Fair to say that every cop is receptive to reforms and increased professionalism—contrarily, any cop who opposes potentially virtuous principles of progress betrays wrinkles in the police applicant screening process, namely the psychological component which digs deep, designed to vet would-be cops and exclude those whose personal constitutions may bunk heads with reasoned minds and contemporary policing modalities.

Frankly, in all of this, between the new NYPD police commissioner and the Big Apple’s former-cop-turned-mayor Adams…I’d prefer to see and hear resemblance to PBA union leader Pat Lynch. Getting back to the basics, capitalizing on law-and-order sentiment, instituting policies and procedures for the good of all and not just bending to whims of activists who need tonsillectomies and pacification, deserves righteous consideration for cops and the citizenry.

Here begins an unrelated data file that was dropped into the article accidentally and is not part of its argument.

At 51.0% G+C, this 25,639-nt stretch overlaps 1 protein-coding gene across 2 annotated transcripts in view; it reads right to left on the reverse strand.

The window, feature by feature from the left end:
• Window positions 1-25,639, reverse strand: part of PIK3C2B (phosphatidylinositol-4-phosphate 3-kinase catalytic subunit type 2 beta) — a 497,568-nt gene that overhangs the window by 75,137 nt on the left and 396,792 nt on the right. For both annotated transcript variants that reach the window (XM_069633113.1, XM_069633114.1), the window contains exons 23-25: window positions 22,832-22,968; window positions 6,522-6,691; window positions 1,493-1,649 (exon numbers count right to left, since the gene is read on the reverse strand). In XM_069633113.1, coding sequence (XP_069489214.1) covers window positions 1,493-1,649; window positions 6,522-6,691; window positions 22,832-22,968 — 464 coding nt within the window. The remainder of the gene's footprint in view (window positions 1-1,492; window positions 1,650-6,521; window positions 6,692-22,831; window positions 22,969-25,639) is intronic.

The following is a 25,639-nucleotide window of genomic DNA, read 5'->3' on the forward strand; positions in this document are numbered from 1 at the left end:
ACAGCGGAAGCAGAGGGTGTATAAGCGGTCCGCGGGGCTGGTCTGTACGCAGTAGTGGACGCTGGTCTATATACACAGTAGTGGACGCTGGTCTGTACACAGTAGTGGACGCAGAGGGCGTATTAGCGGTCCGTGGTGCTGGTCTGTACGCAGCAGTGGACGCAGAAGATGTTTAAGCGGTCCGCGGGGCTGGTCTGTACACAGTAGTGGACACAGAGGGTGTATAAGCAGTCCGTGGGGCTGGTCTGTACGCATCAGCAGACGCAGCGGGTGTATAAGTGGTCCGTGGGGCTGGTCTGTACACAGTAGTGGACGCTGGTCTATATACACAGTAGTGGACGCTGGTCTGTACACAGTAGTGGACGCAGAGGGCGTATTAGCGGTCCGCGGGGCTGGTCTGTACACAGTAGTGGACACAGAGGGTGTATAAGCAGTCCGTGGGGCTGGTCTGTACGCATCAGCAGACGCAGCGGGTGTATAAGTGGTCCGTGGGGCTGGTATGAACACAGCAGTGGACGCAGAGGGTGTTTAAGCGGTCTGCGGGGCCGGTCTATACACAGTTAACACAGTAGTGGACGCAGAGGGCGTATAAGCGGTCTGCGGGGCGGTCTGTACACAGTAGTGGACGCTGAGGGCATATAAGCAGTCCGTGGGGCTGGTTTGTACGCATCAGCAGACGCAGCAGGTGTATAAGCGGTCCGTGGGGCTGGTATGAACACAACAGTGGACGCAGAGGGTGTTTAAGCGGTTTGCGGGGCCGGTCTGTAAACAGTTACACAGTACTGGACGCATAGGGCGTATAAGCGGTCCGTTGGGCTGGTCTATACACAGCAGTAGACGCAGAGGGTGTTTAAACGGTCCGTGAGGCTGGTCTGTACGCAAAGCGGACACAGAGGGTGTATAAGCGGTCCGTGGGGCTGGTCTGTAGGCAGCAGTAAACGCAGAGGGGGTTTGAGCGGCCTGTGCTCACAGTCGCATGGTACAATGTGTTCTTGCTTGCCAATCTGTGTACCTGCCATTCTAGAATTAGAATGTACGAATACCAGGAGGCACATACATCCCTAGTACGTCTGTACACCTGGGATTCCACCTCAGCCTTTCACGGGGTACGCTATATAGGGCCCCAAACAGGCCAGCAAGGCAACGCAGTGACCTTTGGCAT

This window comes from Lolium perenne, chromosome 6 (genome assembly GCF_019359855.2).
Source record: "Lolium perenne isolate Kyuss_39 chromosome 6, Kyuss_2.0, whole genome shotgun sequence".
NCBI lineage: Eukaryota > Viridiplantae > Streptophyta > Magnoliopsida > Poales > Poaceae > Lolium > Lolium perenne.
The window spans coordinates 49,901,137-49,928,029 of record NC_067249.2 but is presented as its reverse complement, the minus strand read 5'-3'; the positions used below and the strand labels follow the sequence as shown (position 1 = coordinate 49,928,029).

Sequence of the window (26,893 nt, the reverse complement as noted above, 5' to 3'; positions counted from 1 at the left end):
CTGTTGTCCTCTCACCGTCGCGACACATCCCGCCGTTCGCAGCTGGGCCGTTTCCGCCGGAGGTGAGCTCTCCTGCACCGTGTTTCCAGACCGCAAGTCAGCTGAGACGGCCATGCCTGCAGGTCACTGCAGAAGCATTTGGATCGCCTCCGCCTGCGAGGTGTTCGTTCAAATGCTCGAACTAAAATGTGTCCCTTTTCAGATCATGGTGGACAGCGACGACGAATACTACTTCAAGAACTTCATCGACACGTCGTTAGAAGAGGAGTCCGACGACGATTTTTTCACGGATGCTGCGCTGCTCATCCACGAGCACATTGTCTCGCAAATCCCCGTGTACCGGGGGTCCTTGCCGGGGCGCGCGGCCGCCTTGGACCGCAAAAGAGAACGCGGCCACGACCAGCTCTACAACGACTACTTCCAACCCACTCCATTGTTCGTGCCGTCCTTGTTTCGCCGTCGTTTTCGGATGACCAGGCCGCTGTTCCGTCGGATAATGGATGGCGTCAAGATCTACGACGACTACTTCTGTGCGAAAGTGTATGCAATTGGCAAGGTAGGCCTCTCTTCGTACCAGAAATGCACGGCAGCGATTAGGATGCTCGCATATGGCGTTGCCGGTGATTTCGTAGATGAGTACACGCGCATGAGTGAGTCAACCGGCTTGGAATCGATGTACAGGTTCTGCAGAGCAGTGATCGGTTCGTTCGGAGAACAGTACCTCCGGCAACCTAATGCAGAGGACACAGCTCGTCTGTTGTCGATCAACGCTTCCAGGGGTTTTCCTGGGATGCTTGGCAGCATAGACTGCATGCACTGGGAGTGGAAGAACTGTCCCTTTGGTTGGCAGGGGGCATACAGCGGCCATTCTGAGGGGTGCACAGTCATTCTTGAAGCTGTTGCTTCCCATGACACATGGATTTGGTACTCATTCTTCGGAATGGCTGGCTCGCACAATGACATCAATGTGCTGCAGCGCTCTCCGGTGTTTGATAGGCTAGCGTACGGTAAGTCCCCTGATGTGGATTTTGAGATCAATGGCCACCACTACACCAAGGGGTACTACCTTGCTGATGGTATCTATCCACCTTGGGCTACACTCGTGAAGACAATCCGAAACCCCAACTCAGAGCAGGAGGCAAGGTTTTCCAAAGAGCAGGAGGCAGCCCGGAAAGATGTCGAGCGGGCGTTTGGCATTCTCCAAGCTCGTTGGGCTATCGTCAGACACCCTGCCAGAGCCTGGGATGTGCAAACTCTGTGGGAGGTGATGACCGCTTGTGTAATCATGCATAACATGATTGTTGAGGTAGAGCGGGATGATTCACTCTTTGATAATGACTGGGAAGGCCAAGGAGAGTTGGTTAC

As retiring police Commissioner Shea graciously offered his successor, “It’s going to be incredibly challenging, and it’s going to be so rewarding at the same time. Trust your gut. Do the right thing. Take care of our city. Take care of our police department.”

All eyes are on the new commish, who was also sworn in as we all welcomed 2022.

Commissioner Sewell posted a statement: “As we begin the next chapter in policing, we’re calling on all New Yorkers to help us drive crime out [of] every community. Our path to success means working together – and with fresh eyes & bold ideas, we will become the blueprint for effective and fair public safety. We start today.”